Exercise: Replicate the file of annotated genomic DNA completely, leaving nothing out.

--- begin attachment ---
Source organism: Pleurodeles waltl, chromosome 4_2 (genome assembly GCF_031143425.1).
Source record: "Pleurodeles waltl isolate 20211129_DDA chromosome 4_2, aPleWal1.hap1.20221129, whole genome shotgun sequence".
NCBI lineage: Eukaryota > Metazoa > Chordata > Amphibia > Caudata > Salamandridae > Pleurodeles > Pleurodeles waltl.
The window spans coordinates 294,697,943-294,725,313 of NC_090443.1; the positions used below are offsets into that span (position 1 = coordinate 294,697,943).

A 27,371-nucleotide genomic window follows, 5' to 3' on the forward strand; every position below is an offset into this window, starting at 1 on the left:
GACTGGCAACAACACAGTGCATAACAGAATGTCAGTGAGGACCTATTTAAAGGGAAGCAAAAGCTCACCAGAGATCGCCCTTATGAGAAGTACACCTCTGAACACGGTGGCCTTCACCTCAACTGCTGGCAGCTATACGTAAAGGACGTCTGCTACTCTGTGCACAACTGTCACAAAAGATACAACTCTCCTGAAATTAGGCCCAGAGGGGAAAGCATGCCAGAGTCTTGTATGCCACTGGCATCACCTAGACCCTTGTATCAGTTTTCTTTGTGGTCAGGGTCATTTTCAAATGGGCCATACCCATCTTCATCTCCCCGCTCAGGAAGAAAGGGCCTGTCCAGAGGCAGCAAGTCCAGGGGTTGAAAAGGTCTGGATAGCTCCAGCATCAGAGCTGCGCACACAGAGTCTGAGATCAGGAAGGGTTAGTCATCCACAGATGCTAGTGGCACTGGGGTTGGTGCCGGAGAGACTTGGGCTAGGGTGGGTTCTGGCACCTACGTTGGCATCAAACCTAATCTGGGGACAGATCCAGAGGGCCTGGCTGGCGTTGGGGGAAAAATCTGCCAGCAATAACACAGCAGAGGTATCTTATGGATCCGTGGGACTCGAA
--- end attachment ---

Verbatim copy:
Source organism: Pleurodeles waltl, chromosome 4_2 (genome assembly GCF_031143425.1).
Source record: "Pleurodeles waltl isolate 20211129_DDA chromosome 4_2, aPleWal1.hap1.20221129, whole genome shotgun sequence".
NCBI lineage: Eukaryota > Metazoa > Chordata > Amphibia > Caudata > Salamandridae > Pleurodeles > Pleurodeles waltl.
The window spans coordinates 294,697,943-294,725,313 of NC_090443.1; the positions used below are offsets into that span (position 1 = coordinate 294,697,943).

A 27,371-nucleotide genomic window follows, 5' to 3' on the forward strand; every position below is an offset into this window, starting at 1 on the left:
GACTGGCAACAACACAGTGCATAACAGAATGTCAGTGAGGACCTATTTAAAGGGAAGCAAAAGCTCACCAGAGATCGCCCTTATGAGAAGTACACCTCTGAACACGGTGGCCTTCACCTCAACTGCTGGCAGCTATACGTAAAGGACGTCTGCTACTCTGTGCACAACTGTCACAAAAGATACAACTCTCCTGAAATTAGGCCCAGAGGGGAAAGCATGCCAGAGTCTTGTATGCCACTGGCATCACCTAGACCCTTGTATCAGTTTTCTTTGTGGTCAGGGTCATTTTCAAATGGGCCATACCCATCTTCATCTCCCCGCTCAGGAAGAAAGGGCCTGTCCAGAGGCAGCAAGTCCAGGGGTTGAAAAGGTCTGGATAGCTCCAGCATCAGAGCTGCGCACACAGAGTCTGAGATCAGGAAGGGTTAGTCATCCACAGATGCTAGTGGCACTGGGGTTGGTGCCGGAGAGACTTGGGCTAGGGTGGGTTCTGGCACCTACGTTGGCATCAAACCTAATCTGGGGACAGATCCAGAGGGCCTGGCTGGCGTTGGGGGAAAAATCTGCCAGCAATAACACAGCAGAGGTATCTTATGGATCCGTGGGACTCGAA